Ever wonder why some SaaS tools are universally loved while others barely get a nod?

It often boils down to the design and user-centricity of a product.

“Design methodology tailored to organizational needs is the gateway to successful user adoption.”

Steve Judge and Brian Thompson

This insight is particularly poignant today, where employees navigate multiple application interfaces daily, each boasting its unique way of working. Such an environment can be overwhelming and fraught with pitfalls. In fact, inappropriate software use and onboarding challenges contribute to a staggering 91% of enterprise software errors.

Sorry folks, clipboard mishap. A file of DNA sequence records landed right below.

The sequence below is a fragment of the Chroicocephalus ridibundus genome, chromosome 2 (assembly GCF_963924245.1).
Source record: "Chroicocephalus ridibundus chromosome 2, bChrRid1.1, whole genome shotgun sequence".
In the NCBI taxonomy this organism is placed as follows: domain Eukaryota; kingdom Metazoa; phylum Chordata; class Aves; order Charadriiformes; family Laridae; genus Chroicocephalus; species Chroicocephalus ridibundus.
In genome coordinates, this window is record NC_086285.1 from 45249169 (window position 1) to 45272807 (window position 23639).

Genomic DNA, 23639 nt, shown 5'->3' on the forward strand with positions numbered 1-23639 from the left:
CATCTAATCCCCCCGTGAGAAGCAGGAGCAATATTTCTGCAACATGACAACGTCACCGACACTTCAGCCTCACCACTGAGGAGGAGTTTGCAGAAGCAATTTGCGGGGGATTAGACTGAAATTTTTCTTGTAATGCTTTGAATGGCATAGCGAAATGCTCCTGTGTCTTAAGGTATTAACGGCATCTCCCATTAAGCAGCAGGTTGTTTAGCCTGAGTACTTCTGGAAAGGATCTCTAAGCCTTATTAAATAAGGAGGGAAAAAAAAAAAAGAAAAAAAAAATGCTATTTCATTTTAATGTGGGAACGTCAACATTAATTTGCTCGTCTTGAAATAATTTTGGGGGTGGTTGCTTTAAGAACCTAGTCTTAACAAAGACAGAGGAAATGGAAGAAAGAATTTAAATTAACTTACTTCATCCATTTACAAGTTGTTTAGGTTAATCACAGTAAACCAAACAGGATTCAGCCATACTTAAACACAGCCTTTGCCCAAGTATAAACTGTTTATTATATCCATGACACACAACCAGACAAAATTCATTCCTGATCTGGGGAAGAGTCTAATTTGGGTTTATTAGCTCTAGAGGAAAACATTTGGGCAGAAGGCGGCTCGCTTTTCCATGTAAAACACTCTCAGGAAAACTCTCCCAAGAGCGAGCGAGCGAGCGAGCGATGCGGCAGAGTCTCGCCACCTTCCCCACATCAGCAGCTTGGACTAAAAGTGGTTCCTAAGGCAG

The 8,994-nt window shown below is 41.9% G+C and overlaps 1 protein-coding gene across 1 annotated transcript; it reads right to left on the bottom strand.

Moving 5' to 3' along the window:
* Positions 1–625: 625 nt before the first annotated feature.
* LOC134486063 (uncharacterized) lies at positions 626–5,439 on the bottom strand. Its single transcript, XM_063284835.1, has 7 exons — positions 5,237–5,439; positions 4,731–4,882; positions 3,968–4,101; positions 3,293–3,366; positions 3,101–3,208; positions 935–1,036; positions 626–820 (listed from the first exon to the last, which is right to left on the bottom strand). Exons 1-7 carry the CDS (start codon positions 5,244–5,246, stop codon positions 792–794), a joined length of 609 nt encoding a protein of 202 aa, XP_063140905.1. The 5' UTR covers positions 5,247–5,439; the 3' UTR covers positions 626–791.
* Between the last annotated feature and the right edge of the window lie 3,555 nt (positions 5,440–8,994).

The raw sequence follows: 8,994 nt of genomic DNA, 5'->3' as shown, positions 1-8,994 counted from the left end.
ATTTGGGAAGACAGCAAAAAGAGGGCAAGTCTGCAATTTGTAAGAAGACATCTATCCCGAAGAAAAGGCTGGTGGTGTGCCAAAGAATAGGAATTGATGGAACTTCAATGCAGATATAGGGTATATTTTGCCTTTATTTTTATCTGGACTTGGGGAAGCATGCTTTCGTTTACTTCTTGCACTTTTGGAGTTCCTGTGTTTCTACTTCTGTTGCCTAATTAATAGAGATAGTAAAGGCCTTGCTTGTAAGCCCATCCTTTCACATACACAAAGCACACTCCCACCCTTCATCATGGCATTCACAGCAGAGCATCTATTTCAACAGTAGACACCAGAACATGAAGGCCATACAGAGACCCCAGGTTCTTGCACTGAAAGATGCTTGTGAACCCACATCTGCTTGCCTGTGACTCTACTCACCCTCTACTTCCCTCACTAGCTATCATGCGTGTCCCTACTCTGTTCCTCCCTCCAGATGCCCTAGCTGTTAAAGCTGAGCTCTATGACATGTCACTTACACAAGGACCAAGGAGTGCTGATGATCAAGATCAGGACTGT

Besides, did you know, that 49% of workers in the U.S. would leave their jobs out of sheer tech frustration?

High product adoption rates aren’t just bragging rights; they signal an alignment between user needs and product design. Conversely, a low product adoption rate can serve as a distress signal, indicating fleeting engagements and unmet expectations. Let’s dive into the hurdles of user adoption for SaaS apps and highlight the design strategies that can elevate your SaaS product/app from being another name on a list to a trusted user favorite.

5 Challenges of User Adoption for SaaS Apps and Strategies To Overcome

Discover 5 UX strategies for successful SaaS user adoption and avoid costly oversights.

user adoption for SaaS apps

Strategy 1: Redefine Onboarding for the Long Haul